Donne was, in fact, a rake and a bawd before he became a preacher and, in the fullness of time, the dean of St. Paul’s Cathedral, famous for his sermons and celebrated at court. He wrote poetry throughout this checkered, picaresque career. Almost none of it was published in his lifetime. But the range of the work that survives does include not only canonical love poems like “A Valediction: Forbidding Mourning” but erotica also both intricate and raw.
Donne was born Roman Catholic at a bad time to be a Catholic in England. It was 1572. Queen Elizabeth was having Jesuits hanged, drawn, and quartered. Donne’s great-great-uncle was Thomas More, the author of “Utopia” and a Catholic. He was beheaded during the Reformation. Donne’s brother Henry died of the plague in prison at the age of twenty while awaiting trial for hiding a Catholic priest in his lodgings. Young John was more discreet. He went to Oxford at twelve, but left before turning sixteen to avoid a mandatory oath rejecting Catholicism. He became a law student and, according to a contemporary, “a great visitor of ladies” and “a great writer of conceited verses.” He stayed out of religious debates and sought the divine elsewhere.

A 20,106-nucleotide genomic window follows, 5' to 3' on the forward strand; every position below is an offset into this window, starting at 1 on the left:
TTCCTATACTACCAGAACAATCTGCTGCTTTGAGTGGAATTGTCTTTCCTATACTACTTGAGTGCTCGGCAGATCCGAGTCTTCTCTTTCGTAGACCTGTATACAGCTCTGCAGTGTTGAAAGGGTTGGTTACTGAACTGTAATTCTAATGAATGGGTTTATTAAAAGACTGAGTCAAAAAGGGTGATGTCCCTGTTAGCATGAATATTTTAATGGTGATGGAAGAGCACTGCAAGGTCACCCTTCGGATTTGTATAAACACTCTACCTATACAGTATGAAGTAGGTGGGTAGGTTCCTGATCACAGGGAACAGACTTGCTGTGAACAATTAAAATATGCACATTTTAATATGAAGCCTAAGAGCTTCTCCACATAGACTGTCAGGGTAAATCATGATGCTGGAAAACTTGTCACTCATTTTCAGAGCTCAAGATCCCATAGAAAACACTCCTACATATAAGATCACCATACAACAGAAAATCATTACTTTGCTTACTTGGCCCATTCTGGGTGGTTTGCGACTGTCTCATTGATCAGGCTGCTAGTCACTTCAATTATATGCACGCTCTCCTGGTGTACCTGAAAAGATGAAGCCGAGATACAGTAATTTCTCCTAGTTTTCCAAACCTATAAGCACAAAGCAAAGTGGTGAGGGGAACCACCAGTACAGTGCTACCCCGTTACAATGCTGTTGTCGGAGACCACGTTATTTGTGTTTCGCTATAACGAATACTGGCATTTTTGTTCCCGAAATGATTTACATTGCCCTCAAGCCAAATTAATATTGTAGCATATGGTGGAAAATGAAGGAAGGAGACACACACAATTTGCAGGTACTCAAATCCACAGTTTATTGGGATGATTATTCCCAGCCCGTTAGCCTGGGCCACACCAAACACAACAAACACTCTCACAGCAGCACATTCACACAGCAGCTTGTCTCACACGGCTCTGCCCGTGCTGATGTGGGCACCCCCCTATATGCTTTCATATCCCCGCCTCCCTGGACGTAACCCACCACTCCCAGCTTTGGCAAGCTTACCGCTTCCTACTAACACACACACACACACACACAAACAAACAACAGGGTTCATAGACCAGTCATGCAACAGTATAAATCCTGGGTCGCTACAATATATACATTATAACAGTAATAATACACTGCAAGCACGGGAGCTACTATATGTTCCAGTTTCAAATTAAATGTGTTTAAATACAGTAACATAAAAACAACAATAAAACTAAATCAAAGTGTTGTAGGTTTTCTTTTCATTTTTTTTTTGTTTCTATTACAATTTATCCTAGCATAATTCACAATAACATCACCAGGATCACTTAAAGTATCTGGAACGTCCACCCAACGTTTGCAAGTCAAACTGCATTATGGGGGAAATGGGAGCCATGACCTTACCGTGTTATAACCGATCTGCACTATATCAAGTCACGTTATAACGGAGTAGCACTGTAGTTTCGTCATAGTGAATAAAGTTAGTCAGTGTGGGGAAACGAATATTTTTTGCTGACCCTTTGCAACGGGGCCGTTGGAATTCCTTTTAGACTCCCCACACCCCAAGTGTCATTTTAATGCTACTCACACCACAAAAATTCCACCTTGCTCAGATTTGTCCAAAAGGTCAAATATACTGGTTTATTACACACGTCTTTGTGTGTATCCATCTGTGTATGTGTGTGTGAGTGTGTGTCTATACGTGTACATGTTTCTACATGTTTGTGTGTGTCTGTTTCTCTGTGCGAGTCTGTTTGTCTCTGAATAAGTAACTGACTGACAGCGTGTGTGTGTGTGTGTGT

Listen to a recitation of Donne’s famous “To His Mistress Going To Bed” here.
(Portrait of Donne, circa 1595, via Wikimedia Commons)